The White Poet Wants to Know Why I Don’t Write More Arab Poems
Because, while a war blooms at the margins
of the other country that claims me, still
I am here with my ordinary grief and its language.
Because every time I open my mouth
I am an Arab opening my mouth
and the poem is, and isn’t, responsible.
Sometimes I have to shake
the sand from my story
like a shoe by the side of the road.
I have lost nearly everyone I love, and all
to mundane tragedies.
I have never felt in my bones a bomb’s
radius of light.
The truth is I can only write about God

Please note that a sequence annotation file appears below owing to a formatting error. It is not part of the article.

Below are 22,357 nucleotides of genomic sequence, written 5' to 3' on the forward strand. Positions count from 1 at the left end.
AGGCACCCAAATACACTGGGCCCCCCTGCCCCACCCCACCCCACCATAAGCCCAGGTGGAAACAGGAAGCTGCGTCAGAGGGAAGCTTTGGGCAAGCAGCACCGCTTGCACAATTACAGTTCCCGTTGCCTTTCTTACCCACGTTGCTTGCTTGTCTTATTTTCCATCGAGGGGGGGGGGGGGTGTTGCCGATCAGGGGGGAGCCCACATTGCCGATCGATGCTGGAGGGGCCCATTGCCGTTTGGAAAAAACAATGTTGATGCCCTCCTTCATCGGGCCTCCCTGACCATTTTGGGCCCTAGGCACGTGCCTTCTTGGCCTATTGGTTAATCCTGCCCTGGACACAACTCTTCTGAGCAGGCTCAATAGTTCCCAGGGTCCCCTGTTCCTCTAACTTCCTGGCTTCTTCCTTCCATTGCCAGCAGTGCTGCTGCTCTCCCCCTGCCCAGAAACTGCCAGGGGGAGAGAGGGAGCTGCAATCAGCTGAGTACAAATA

so many times
before he starts listening.
The truth is, like you
some days I am struck
by pleasure so simple and insistent
I can’t resist—the sun offering indiscriminate
brightness against my window, on the table
an empty glass glittering
—or sometimes, too, I am unwilling
to mention the wild
flowers staked in the field like flags.
Previous published in the Summer 2017 issue of The Georgia Review
Please join us Wednesday, April 18 as we welcome Leila for a reading at 7 p.m. and as she announces the winner of the Annie Balocating Prize. Details at Poetry.RCAH.msu.edu